Australian Government Bureau of Meteorology

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Severe Weather Update: Severe to Catastrophic fire danger in NSW & Qld, 12 Nov. 2019


Meteorologist, Andrea Peace: Hello again from the Bureau. Large areas of New South Wales and Queensland are experiencing Severe to Catastrophic fire conditions today.

A significant front is currently moving up the New South Wales coast with some of the most dangerous conditions likely to be between 5 and 8 pm tonight. Ahead of the front we're seeing very hot, dry and gusty winds. Many locations in the east of the state have recorded northwesterly winds between 60 and 80 km/h and temperatures have pushed into the mid to high 30s.

A southerly wind change associated with the front is forecast to move up the New South Wales coast today and early Wednesday, before moving into southeast Queensland and continuing to push up the coast during the day. The southerly wind is expected to be particularly strong as it moves through Wollongong, Sydney and the Central Coast this afternoon and evening, with temperatures dropping more than 10 degrees in 30 minutes and average winds speeds possibly exceeding 60 km/h.

There is very little respite for New South Wales tomorrow, with Very High fire dangers persisting through these fire-affected areas because the air behind the front is so dry. And in Queensland, Severe fire dangers are forecast for the Wide Bay and Burnett, Southeast Coast and Darling Downs and Granite Belt.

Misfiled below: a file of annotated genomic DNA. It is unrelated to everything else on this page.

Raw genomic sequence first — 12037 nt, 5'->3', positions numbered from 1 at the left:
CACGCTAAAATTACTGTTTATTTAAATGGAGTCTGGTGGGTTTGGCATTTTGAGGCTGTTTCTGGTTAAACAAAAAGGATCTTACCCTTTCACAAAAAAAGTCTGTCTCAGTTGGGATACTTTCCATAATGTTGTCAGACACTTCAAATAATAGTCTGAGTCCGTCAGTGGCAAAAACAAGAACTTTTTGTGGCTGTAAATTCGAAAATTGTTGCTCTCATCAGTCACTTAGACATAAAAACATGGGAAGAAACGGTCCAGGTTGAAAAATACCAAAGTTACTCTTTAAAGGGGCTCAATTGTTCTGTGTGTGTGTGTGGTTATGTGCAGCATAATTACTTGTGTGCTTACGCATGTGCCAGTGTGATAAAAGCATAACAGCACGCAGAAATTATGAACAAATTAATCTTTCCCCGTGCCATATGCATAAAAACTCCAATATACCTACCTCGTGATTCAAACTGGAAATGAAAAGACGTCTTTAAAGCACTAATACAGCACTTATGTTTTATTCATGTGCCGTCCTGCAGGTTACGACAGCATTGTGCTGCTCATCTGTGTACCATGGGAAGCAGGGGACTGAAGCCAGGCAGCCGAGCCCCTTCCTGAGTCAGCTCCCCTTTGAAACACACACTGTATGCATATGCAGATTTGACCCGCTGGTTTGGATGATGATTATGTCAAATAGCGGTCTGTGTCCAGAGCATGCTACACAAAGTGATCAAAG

The wind will be quite challenging in Queensland tomorrow and will affect fires differently, depending on where they're located. Inland, we expect to see very hot and dry southwesterly winds, they'll be particularly strong about the border ranges. But along the coastal plains, winds will be from the southeast, they'll be cooler and carry more moisture, but will still be gusty. There is a chance of seeing isolated showers and thunderstorms developing tomorrow about the east and southeast of Queensland, but there's very little rain expected.

Air quality is likely to be poor tomorrow with areas of raised dust developing ahead of the change and smoke areas likely to be carried over the border from New South Wales with those southerly winds. So, with these challenging conditions continuing, please stay up to date with the latest information from the Bureau and emergency service agencies, through their websites, apps and social media channels, and tune into emergency broadcasters.